The European Commission will do “utmost in way of legal preparation” to sign the Association Agreement with Moldova and Georgia at the Eastern Partnership summit in November, according to EU’s Enlargement and European neighborhood Commissione Štefan Füle. The definitive statements from Füle come after what analysts are saying is haste to sign the two countries emerge after Russian pressure has intensified on the EaP countries to prevent them from signing the deals with the European Union. After Armenia’s surprise announcement that it intends to join the Russia-led Customs Union, all eyes have turned expectantly on the other countries tipped to sign the free trade agreement in November, particularly after last week’s events in Moldova…
“If we are able to initial those important Association Agreements with Moldova and Georgia in the Vilnius summit, the [European] Commission made it very clear that they will do utmost in way of legal preparation, translation of those documents to be signed before the end of the term of the duty of this Commission. In the case of those two countries, we are ready to do our utmost, almost impossible, to deliver on signing them as soon as possible,” Mr. Füle emphasised in his statement.
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It was announced last week that Russia will being imposing import ban on Moldovan wines and spirits again citing health concerns. The ban is another in a string of trade-war maneuvers from Russia upon its neighbours, which experts argue are designed to deter its former republics EU aspirations. Exports of wines and spirits such as cognac and vodka are a big money maker for Moldova–one of Europe’s poorest countries. Russia is its main buyer, and represents the main market for its alcoholic drinks, which brought in some €100 million last year.
According to Nikolaj Nielsen of the EU Observer, a high-ranking Moldovan official, who wished to remain anonymous, explained that Russia has a history of imposing bans to exercise political pressure on Moldova’s “sovereign choices.” The source was careful to point out that the Moldovan wines blacklisted by Russia meet EU standards.
In fact, the EU is Moldova’s first trading partner with 54% of Moldova’s total trade – followed by Ukraine (15%). Experts are saying therefore, that Russia’s move to pressure Moldova economically will hit hard, but trade relations with the EU may well be enough to sustain the country, and maneuver around Russia’s tactics. In fact, the move has inspired EU to step-up its trade quota with Moldova, as it pertains to wine-imports, as Štefan Füle indicated in his statement at the European Parliament last week:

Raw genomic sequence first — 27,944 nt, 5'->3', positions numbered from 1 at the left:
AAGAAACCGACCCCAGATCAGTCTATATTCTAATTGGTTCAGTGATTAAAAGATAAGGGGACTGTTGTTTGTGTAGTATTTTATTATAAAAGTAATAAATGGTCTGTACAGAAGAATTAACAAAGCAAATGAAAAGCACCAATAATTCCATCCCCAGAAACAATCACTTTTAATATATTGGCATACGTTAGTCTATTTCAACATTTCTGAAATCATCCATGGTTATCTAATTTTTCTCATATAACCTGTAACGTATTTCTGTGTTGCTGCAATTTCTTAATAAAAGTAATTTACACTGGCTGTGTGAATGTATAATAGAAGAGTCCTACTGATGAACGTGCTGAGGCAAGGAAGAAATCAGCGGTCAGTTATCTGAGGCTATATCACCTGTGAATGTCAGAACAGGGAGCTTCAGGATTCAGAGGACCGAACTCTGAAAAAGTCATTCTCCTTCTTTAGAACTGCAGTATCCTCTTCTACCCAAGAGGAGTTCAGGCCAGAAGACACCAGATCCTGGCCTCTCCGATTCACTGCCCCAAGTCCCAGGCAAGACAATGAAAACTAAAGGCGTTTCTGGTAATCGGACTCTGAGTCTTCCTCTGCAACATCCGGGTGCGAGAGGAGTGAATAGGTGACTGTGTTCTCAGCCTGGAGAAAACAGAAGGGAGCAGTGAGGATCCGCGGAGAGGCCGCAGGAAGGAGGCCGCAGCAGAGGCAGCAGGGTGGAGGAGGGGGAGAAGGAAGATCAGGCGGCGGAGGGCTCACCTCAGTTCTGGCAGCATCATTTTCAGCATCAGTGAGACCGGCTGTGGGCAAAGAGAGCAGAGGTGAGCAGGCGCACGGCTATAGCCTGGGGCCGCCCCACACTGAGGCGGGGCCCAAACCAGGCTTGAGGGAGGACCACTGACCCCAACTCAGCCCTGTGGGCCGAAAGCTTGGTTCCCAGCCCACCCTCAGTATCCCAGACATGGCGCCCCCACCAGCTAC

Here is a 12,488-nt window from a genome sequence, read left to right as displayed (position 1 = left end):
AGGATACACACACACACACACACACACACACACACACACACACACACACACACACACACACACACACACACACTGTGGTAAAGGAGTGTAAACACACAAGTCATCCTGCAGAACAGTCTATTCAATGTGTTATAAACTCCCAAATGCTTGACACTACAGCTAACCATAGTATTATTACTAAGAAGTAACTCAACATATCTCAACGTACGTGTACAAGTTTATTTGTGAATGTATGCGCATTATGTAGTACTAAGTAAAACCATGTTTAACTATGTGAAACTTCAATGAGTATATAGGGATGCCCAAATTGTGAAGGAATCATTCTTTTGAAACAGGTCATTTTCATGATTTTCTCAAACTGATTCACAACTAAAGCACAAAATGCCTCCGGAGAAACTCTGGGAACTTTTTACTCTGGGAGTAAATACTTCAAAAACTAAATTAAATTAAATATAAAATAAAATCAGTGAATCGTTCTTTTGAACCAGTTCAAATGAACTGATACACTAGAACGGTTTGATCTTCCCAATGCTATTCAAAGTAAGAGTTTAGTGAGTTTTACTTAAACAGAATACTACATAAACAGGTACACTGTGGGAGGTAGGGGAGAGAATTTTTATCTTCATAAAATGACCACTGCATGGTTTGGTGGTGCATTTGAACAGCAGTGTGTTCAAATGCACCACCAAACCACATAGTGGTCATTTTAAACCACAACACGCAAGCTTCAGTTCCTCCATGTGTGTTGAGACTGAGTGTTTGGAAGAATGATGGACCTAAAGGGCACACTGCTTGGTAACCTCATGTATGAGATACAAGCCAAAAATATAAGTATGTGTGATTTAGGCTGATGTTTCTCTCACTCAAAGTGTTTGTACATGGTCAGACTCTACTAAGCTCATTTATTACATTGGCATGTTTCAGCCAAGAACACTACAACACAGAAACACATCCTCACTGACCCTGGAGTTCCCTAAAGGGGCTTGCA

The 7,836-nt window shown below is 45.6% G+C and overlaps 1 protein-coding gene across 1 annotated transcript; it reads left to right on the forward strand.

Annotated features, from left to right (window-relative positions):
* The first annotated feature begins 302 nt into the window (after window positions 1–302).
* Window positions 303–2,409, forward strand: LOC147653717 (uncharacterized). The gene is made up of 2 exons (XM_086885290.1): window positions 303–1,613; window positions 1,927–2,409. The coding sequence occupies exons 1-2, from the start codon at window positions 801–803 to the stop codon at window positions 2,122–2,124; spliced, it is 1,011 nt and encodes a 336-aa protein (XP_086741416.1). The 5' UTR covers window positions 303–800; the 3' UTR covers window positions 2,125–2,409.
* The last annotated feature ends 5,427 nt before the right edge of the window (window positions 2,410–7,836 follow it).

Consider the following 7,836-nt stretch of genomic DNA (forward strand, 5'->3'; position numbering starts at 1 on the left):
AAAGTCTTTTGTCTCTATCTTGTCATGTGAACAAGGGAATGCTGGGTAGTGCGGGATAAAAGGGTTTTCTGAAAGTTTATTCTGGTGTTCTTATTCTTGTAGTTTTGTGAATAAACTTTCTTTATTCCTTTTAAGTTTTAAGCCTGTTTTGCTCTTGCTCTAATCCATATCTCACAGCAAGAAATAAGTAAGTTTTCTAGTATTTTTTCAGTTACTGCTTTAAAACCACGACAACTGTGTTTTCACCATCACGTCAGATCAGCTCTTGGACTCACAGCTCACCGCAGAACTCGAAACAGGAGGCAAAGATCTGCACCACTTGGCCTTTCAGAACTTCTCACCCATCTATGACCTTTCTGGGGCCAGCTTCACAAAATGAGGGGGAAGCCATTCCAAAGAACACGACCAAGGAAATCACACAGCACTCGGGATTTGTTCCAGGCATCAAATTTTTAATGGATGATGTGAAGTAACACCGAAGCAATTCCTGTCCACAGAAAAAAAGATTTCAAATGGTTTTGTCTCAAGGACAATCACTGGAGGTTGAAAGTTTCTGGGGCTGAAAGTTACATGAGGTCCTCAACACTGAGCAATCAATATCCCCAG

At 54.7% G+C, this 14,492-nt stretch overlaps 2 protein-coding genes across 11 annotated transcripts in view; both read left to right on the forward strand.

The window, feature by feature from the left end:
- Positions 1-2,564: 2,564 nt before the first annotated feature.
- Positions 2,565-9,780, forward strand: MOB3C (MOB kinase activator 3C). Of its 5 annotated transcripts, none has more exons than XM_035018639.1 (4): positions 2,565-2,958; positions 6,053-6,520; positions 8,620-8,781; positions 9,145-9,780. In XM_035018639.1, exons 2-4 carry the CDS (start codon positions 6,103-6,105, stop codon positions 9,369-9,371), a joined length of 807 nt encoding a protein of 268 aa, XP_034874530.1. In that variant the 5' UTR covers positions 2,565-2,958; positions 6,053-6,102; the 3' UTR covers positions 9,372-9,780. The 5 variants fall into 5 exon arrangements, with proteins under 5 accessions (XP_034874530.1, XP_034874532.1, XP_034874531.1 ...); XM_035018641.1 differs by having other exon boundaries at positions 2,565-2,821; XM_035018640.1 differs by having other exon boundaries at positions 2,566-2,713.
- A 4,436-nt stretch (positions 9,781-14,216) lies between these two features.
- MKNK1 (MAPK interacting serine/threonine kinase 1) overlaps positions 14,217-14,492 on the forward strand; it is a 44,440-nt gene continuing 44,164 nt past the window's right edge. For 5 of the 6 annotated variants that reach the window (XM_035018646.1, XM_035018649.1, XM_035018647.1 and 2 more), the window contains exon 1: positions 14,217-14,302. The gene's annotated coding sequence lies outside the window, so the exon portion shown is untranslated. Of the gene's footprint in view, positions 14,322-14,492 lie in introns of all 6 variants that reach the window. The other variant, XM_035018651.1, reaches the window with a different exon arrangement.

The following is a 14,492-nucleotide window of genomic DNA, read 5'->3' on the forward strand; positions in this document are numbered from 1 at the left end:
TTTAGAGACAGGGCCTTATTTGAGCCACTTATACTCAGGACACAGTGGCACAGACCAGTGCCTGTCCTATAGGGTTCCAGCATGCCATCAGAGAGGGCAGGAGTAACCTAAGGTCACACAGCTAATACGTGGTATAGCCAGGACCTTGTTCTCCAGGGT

“The EU’s own food safety authorities have not established any health or hygiene problems with imports from Moldova; and we continue to import wine and other agricultural products.
Together with my colleague Dacian Ciolos responsible for agriculture, we intend to look into the possibility of being able to further increase the wine quota for Moldovan exports to the EU. We also intend to send short term expertise to Moldova to help overcome some of the remaining barriers that their exports in other sectors such as poultry face. These signs of solidarity are also applicable to other partners which are subject to undue pressure.”
— nicu popescu (@nicupopescu) September 11, 2013
Moldovan Ambassador to Estonia, Victor Guzun, spoke to Eastbook.eu about Russia’s attempts to deter Moldova’s path to the EU, and emphasised that Moldova would not be swayed:
“Moldova made the choice and this is irreversible-future member of EU family. It is the choice not for geographical or geopolitical reasons but for values, norms, standards, rule of law and freedoms.Every country should make own decision about the future and the interference from third countries are unacceptable, unfriendly and counterproductive. “
The EU has slammed Russia for its attempts to pressure the Neighbourhood countries in recent weeks. As Füle elucidated to the EP last week:
“Let me be clear: the development of the Eurasian Economic Union project must respect our partners’ sovereign decisions. Any threats from Russia linked to the possible signing of agreements with the European Union are unacceptable. This applies to all forms of pressure, including: the possible misuse of energy pricing, artificial trade obstacles such as import bans of dubious WTO compatibility and cumbersome customs procedures, military cooperation and security guarantees, the instrumentalisation of protracted conflicts.”
— Jacek Saryusz-Wolski (@JSaryuszWolski) September 9, 2013
— Ville Kostian (@Kostian_V) September 16, 2013
— Ariel Cohen (@Dr_Ariel_Cohen) September 16, 2013
There is always another side…
— MFA Moldova (@Diplomacy_RM) September 16, 2013
— Moldova.org (@moldovaorg) September 16, 2013